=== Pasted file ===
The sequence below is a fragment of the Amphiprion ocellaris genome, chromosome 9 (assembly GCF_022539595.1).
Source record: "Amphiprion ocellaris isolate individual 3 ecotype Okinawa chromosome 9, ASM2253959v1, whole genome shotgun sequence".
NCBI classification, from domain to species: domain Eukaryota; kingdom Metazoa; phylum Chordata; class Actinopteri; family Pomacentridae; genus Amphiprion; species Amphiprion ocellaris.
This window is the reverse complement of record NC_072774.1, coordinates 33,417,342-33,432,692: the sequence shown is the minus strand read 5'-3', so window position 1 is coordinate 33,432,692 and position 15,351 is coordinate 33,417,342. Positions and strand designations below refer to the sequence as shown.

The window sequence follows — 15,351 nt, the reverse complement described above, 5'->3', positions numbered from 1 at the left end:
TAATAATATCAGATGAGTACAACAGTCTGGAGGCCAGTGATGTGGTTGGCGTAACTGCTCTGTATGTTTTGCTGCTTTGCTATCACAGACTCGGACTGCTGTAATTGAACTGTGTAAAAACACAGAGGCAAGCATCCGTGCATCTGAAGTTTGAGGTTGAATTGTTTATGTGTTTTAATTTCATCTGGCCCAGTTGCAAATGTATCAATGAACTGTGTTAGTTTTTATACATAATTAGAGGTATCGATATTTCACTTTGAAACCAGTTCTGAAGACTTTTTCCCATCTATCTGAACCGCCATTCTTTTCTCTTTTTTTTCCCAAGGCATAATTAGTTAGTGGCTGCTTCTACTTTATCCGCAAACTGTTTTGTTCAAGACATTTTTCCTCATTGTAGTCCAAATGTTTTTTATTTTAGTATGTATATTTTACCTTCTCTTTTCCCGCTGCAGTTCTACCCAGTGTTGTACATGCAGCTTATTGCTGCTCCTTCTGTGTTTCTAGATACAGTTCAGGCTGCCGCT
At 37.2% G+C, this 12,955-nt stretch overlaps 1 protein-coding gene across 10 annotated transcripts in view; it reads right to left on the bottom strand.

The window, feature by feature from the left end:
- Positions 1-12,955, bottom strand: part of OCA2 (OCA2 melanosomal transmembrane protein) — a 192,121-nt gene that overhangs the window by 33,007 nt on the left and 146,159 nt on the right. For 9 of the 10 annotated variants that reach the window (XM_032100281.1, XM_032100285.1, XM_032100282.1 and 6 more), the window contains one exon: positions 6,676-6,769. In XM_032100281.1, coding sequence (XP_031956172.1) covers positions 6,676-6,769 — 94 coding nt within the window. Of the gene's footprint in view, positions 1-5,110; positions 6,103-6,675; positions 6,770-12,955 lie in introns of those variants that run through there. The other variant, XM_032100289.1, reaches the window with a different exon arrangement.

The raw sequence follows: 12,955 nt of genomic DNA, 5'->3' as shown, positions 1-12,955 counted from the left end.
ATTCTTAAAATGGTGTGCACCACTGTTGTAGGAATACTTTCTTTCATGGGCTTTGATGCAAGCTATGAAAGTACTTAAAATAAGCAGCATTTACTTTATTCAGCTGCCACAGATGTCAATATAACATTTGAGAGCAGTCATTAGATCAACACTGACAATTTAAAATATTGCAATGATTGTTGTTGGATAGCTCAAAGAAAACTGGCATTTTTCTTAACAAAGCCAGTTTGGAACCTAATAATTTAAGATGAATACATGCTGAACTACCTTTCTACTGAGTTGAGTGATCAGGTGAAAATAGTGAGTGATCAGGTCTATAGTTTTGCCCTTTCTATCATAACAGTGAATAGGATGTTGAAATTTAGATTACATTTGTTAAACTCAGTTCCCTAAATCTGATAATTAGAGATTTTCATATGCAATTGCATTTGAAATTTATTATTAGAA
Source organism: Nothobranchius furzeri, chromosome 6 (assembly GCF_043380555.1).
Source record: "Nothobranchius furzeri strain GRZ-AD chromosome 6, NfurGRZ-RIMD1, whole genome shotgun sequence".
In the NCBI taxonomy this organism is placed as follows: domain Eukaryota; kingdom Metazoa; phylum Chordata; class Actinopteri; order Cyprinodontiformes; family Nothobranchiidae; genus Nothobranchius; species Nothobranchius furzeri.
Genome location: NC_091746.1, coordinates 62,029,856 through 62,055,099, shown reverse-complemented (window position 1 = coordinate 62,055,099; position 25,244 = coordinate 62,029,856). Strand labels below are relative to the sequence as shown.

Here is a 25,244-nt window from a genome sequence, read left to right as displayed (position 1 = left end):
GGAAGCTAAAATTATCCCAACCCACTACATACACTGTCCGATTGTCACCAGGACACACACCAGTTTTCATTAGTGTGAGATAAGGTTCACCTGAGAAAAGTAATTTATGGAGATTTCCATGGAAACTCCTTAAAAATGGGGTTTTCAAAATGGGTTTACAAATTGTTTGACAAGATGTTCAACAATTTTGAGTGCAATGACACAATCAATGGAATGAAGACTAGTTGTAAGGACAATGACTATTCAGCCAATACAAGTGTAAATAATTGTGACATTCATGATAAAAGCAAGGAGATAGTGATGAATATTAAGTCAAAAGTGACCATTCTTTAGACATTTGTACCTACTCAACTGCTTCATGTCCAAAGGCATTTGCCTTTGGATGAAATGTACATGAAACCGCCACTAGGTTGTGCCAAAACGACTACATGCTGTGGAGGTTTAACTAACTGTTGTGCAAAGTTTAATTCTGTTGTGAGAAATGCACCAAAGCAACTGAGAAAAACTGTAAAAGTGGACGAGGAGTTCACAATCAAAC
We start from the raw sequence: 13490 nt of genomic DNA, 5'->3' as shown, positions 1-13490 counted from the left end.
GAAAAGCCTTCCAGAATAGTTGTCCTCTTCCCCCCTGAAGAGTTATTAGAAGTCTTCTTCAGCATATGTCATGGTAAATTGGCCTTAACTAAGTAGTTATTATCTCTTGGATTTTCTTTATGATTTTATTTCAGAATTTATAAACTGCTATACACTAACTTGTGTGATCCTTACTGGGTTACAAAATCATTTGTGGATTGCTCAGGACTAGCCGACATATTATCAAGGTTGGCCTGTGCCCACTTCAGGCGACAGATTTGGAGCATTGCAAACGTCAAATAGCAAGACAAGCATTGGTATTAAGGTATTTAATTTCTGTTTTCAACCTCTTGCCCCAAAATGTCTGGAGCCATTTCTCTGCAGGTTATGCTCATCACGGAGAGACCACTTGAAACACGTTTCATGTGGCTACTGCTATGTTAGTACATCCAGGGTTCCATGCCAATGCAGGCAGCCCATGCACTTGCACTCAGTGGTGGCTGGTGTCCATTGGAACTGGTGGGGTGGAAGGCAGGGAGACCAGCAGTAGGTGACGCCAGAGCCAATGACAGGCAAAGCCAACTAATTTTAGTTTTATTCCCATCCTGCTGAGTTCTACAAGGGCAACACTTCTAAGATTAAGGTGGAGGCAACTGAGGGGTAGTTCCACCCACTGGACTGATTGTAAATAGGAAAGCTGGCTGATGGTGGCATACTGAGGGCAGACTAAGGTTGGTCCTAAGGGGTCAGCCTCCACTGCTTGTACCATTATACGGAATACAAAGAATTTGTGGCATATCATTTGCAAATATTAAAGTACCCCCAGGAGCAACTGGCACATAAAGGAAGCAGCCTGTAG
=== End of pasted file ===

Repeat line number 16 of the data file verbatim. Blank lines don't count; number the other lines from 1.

Here is a 25,244-nt window from a genome sequence, read left to right as displayed (position 1 = left end):